In summary, the incorporation of an X-axis sled provides a subtle yet valuable improvement over traditional SLA approaches, offering access to multi-material structures with simple and open-source designs. In its current form, we cautiously yet enthusiastically classify this printer as a semi-automated system. While the two motors and projector are digitally synchronized at efficient speeds (print times ≤ 15 min), further innovation is still needed to integrate the manual saline rinse step.

Construction of multi-material hydrogels with broad design freedoms

To demonstrate the flexibility of hydrogel bioinks compatible with our printer, we first built structures using a variety of synthetic and naturally derived hydrogel materials: poly(ethylene glycol) diacrylate (PEGDA), methacrylated hyaluronic acid (MeHA), gelatin methacrylate (GelMA), and photoclickable PEG (norbornene- and thiol-modified) (Fig. 2a). Rather than simply printing hydrogel features directly onto a glass substrate—which is otherwise easily achievable through traditional photolithography—here we construct heterogeneity in the Z-direction by covalently stacking sequential materials: a non-fluorescent PEGDA base was printed first, followed by a geometrically arrayed feature layer of variable chemistry. This approach was then extended by including a second fluorescent material to the feature layer, providing a means to visually assess whether our rinsing strategy was successful in preventing bioink mixing. Gels with red and yellow fluorescent beads were printed in a post/stem geometry (Fig. 2b), with resulting structures containing no beads present outside their intended domains. This ability to cleanly partition features within a larger multi-material pattern is likely critical for biological experiments, as misplaced cells could obscure the effects and interpretations of heterotypic interfacial behaviors.

Figure 2
figure 2

Integration of multiple bioinks. (a) Multi-material stereolithography is compatible with a range of bioinks, including synthetic polymers (photoclickable PEG, PEGDA) and naturally derived polymers (MeHA, GelMA). In each example, a geometrically arrayed feature layer with encapsulated fluorescent beads was printed atop a square PEGDA base. (b) Monolithic integration of 3 bioinks, highlighting successful spatial segmentation with few if any beads off-target. All scale bars = 250 μm.

We then sought to more comprehensively explore the broad geometric design space afforded by our printer’s multi-material control. Fluorescent beads were used to formulate 4 separate bioinks (PEGDA; 3.4 kDa, 15 wt%), with which a collection of architectural motifs was explored: fragmentation of discrete features, mosaic assembly, stromal heterogeneity, and vascular heterogeneity (Fig. 3a-d). Excitingly, over 30 layers were needed to accommodate the two-component vessel shown in Fig. 3d. Together, these findings implicate hydrogel MMSLA as a powerful tool for generating previously unexplored hydrogel architectures that could be useful for tissue engineers and fundamental biologists.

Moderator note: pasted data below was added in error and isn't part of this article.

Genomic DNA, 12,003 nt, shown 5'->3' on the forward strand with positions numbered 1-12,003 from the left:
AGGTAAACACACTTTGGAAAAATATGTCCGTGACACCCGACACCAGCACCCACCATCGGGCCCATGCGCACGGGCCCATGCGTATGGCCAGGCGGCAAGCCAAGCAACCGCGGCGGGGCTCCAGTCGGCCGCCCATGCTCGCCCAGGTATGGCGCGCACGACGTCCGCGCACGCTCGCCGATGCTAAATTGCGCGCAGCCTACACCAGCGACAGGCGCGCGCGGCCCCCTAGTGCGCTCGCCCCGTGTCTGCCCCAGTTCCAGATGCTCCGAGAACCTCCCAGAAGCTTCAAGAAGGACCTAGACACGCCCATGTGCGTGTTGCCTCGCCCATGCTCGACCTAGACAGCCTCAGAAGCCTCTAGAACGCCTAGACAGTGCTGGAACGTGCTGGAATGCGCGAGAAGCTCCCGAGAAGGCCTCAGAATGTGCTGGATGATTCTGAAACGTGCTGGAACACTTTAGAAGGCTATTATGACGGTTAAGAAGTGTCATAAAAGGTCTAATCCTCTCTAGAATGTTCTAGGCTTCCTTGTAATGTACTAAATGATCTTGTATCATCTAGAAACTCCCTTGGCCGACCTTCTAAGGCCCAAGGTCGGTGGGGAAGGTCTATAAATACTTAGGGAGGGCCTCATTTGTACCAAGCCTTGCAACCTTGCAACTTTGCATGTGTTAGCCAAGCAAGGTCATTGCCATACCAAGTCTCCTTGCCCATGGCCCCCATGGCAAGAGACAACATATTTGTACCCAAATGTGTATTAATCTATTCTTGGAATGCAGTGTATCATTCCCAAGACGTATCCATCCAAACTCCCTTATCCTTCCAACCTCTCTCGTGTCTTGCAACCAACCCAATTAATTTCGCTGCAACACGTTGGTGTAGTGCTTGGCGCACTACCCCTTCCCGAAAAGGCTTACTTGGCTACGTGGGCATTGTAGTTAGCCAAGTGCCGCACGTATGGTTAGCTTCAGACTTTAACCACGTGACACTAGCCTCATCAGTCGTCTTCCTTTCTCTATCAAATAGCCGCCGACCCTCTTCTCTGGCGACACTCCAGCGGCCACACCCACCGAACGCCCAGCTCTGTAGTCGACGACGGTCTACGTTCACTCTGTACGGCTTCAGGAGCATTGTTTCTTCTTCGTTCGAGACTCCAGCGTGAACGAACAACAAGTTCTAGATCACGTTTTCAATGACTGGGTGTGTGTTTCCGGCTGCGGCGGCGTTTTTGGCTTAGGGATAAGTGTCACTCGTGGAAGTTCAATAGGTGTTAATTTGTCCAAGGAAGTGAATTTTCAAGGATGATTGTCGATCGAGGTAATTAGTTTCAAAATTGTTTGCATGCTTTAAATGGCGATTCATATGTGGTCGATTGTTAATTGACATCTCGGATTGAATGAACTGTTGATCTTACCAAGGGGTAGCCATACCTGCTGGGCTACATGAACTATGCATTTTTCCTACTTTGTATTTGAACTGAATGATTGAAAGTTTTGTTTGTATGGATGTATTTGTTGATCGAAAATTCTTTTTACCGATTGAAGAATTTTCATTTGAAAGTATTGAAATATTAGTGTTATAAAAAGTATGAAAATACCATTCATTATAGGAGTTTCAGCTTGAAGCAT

Figure 3
figure 3

Multi-material printing of heterogeneous structures with broad design freedoms. (a) Annular hydrogel features with encapsulated fluorescent beads, printed atop a non-fluorescent base, yielding a monolithic 3-material structure with discrete, fragmented features at meso scale resolution (≈250 μm). (b) A 4-material floral mosaic. (c) A thick gel with stromal heterogeneity, featuring a hollow vessel that supported perfusion with blue fluorescent beads. (d) Side view of a two-component vessel (fluorescent dextrans encapsulated); inset highlights void-free covalent lamination between print layers. All scale bars = 1000 μm.

Morphometric image analysis of multi-material print fidelity

For our multi-material printer to be useful in studies of heterotypic cell interactions, it must be able to faithfully reproduce multi-material design files. We were specifically interested in testing the print fidelity of high-density checkerboard patterns (Fig. 4a), which provide a large number of interfacial edges to study cell dynamics at higher experimental throughputs. To that end, we quantified morphometric parameters associated with PEGDA hydrogels consisting of hexagonally packed posts (Ø = 500 μm) tightly nested within holes of an open lattice (Fig. 4b). Bioinks for the post and lattice features were mixed with fluorescently labeled dextrans of high enough molecular weight (70 kDa, 150 kDa) to be physically immobilized within the hydrogel’s polymer network, thus enabling quantitative image analysis. Using a custom MATLAB image processing script, we confirmed that all features maintained precise and accurate diameters, circularities, and nearest neighbor distances (Fig. 4c). Excitingly, we also found that > 98% of the spatial alignment errors between centroids of nested post/hole pairs were < 50 µm, which represents < 10% deviation from the original design and is within the theoretical resolution limit of the projector’s pixel size (50 μm). Together, these findings demonstrate a high degree of geometric fidelity within the meso-scale regime (250 < Ø < 1000 μm), which is a length scale often of interest in microphysiological systems.

Figure 4
figure 4

Morphometric quantification of multi-material gels highlights reproducible architectural fidelity. (a) Multi-material checkerboard architecture with fluorescent dextrans encapsulated; posts were tightly nested within holes of an open lattice, yielding a covalently bonded monolithic structure free of seams, voids, or other unwanted interfacial defects. (b) A similar checkerboard (20% PEGDA, 6 kDa) used as a test case for (c) morphometric image analysis. With respect to dimensions from the original CAD file, it was observed that printed feature diameters (500 μm), circularities (1.00), and nearest neighbor distances (1000 μm) were preserved. Importantly, spatial alignment errors for > 98% of nested post/hole pairs were smaller than our projector’s theoretical resolution (i.e. pixel size). This suggests performance was limited by optical hardware, rather than hydrogel formulation or photochemical print parameters. For all graphs n = 3 batches of print solution. Scale bars = 1000 μm.